A member of a Georgetown University advisory board stepped down after he was criticized for a controversial Twitter exchange. (2012 photo by Jeffrey MacMillan)

A member of a Georgetown University advisory board stepped down this week after a controversial Twitter exchange with a conservative female commentator that followed her social media post on the #MeToo movement.

Jeff Bernstein, who sat on Georgetown’s Master of Science in Foreign Service advisory board, tweeted at conservative commentator Allie Stuckey on Saturday, according to screen images Stuckey posted.

Bernstein, a Georgetown graduate, wrote that he wished Stuckey would have a “#metoo moment” after she tweeted about the national movement focused on sexual assault and misconduct. The #MeToo hashtag has been used by victims to share stories of sexual assault and harassment.

“Hi @Georgetown — someone on your MSFS board just told me he hopes I get sexually harassed or assaulted,” Stuckey wrote on Twitter. “Is this the kind of standard your university holds for your advisors?”

Joel Hellman, dean of Georgetown’s Walsh School of Foreign Service, on Monday released a statement saying Bernstein was stepping down from the board.

“We appreciate Mr. Bernstein’s efforts to apologize for recent comments deeply inconsistent with our values and mission and have accepted his resignation from the MSFS Board of Advisors,” Hellman said in his statement, using the acronym for the foreign service master’s program. “MSFS will continue its dedication to preparing women and men for leadership roles in global affairs.”

The advisory board was formed in 2011, according to its page on Georgetown’s website, and weighs in on curriculum issues, as well as alumni and fundraising matters. It meets twice a year, a university spokeswoman said in an email.

The Georgetown program is “deeply committed to fostering the role of women in international affairs and promoting respectful dialogue and debate on the critical issues facing our world,” Hellman said in his statement.

“Encouraging, threatening or condoning violence and harassment against another person, in any form and on any format, is deeply inconsistent with the values of the program, our school and our university,” he said.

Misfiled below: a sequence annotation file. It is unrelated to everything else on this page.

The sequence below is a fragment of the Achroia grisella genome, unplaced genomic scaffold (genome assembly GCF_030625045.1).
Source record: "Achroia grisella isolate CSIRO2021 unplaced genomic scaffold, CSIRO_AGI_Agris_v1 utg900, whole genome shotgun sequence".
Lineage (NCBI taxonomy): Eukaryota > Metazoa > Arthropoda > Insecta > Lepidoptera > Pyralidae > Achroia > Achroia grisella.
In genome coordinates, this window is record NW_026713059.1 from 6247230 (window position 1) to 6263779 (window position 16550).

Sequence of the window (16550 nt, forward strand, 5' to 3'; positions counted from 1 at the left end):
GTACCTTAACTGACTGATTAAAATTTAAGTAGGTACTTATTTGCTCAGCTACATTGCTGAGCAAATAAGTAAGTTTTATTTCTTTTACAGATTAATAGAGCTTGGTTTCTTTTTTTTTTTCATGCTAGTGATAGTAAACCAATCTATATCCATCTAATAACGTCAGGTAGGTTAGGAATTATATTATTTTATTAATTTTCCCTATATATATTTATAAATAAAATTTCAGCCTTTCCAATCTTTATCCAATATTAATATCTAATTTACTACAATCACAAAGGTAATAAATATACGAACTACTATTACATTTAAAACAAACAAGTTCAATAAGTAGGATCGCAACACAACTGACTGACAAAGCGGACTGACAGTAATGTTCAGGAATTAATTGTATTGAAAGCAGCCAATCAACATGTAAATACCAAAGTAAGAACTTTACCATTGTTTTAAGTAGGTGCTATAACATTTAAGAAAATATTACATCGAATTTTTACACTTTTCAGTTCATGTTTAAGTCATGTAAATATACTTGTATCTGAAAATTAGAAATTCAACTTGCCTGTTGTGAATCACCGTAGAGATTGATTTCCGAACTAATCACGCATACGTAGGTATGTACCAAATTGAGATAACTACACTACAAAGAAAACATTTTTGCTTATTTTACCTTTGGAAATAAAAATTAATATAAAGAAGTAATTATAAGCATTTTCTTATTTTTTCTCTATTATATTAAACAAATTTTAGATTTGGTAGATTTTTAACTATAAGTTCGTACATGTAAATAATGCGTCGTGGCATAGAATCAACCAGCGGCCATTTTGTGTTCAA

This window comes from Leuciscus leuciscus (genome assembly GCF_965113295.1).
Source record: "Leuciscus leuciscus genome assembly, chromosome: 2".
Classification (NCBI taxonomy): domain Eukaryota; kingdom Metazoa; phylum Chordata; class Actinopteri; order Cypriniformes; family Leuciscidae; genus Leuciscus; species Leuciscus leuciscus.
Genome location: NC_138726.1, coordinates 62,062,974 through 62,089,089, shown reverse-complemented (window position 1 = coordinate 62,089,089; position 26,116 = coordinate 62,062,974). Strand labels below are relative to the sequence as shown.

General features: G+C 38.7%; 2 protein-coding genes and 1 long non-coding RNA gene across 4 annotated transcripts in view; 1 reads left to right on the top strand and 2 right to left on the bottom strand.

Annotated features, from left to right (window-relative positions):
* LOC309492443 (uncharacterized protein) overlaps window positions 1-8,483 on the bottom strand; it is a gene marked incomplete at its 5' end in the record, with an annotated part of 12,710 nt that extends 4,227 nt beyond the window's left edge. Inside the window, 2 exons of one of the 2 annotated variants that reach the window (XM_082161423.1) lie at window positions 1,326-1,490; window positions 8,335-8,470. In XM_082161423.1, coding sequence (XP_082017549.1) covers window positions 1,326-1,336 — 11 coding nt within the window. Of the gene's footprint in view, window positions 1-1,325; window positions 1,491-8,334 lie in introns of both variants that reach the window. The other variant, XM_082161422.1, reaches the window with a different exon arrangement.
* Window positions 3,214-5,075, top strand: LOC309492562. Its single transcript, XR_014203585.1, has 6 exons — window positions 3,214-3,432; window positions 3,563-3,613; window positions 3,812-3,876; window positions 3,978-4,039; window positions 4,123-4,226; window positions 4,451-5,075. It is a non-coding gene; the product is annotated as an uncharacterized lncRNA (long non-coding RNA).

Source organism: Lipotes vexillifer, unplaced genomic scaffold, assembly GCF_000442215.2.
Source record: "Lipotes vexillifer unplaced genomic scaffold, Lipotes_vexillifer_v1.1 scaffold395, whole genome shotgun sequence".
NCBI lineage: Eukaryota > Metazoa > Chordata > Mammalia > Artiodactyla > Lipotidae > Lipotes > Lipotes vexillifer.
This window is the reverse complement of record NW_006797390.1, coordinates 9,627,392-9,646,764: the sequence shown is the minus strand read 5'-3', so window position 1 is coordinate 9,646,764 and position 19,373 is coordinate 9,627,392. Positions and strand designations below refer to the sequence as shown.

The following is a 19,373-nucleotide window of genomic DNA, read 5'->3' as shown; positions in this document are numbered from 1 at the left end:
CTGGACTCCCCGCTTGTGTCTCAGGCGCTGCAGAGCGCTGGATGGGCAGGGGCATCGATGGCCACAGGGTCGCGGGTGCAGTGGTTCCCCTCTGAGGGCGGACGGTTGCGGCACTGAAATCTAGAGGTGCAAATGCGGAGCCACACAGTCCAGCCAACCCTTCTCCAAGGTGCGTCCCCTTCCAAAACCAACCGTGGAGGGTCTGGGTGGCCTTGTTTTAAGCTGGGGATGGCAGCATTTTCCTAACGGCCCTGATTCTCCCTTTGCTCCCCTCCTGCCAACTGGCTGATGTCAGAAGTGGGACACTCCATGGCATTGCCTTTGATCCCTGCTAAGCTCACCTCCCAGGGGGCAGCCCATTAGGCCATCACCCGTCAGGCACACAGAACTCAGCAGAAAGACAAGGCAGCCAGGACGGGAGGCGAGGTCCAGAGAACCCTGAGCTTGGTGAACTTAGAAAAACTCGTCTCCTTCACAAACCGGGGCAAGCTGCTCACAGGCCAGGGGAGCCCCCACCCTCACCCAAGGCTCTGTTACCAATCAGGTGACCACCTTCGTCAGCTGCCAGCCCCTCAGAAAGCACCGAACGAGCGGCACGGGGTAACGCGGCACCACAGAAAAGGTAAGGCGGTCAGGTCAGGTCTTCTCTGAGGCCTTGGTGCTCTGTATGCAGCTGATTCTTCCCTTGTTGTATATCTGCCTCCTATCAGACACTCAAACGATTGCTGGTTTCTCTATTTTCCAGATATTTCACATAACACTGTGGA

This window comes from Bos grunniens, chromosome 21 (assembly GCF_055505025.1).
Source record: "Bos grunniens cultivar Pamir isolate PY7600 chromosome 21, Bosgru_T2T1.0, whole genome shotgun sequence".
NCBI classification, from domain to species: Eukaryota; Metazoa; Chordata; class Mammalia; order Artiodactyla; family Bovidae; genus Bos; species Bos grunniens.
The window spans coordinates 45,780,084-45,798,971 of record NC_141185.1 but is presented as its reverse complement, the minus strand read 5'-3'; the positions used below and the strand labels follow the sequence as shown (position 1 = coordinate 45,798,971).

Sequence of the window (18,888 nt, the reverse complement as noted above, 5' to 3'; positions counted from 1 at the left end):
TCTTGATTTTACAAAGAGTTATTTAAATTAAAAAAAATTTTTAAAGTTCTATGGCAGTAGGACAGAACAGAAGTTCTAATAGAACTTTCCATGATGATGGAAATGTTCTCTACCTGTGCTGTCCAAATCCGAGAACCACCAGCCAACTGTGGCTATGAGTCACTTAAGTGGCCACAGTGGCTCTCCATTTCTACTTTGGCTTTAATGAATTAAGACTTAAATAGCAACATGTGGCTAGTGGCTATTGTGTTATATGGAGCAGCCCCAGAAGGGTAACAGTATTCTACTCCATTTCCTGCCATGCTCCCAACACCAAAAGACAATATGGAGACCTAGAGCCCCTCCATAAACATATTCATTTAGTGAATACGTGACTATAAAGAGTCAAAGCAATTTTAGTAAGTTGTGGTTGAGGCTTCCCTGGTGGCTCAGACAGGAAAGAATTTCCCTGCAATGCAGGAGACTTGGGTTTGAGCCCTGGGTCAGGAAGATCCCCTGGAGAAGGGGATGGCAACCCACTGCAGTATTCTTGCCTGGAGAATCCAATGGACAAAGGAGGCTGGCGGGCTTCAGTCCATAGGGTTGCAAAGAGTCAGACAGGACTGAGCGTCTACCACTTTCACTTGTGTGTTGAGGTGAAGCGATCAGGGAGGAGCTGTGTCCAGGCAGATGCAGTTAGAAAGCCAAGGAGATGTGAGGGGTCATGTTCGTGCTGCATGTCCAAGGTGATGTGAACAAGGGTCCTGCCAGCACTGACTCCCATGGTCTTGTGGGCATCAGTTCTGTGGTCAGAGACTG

Bernstein also lost his job at Solebury Capital, an equity capital markets advisory firm, after the social media exchange.

“We learned about Mr. Bernstein’s conduct Sunday evening and immediately investigated the matter,” Solebury spokeswoman Lisa Wolford told The Washington Post in a statement. “Based on that review, we promptly terminated his employment with Solebury.”

Bernstein could not be reached for comment, and his former employer said it was unable to pass along a reporter’s contact information.

In an email to The Post, Stuckey said she was initially confused by Bernstein’s tweet. It had come in response to a Twitter post she had sent about the #MeToo movement, a post she thought was “pretty non-controversial,” she told The Post.

“While I have critiqued certain aspects of the Me Too movement in the past, I firmly believe sexual assault and harassment is to be taken seriously, and I thought my tweet conveyed that,” she wrote. “I didn’t understand Mr. Bernstein’s harsh pushback & apparent call for harm against me.”

Stuckey has appeared in Facebook and YouTube videos and on television shows. She also speaks on college campuses, according to her online biography.

Bernstein’s Twitter account appeared to no longer be active Wednesday.

The Hoya, Georgetown’s student newspaper, reported:

Bernstein deleted his tweet a few hours after it was published. In a subsequent series of tweets, Bernstein repeatedly apologized to Stuckey and denied that his comments were intended to condone harassment. He said that he “would never wish harm on anyone” and only meant to say Stuckey — whom he accused of making disparaging statements about women, immigrants, people of color and others — “needed a moment of truth.”

In a conversation via Twitter’s message function, Bernstein told the Hoya that he “apologized profusely” to Stuckey.

Stuckey acknowledged that Bernstein apologized and that she does “hope/believe it’s sincere.”

“I find no joy in part of someone’s life being ruined,” Stuckey wrote in her email. “My family and friends can tell you I’ve struggled with a lot of guilt over how everything has unfolded. But I think it’s an important lesson for all of us in the dangers of tribalism. We can all do a better job communicating respectfully in the hopes of productive dialogue.”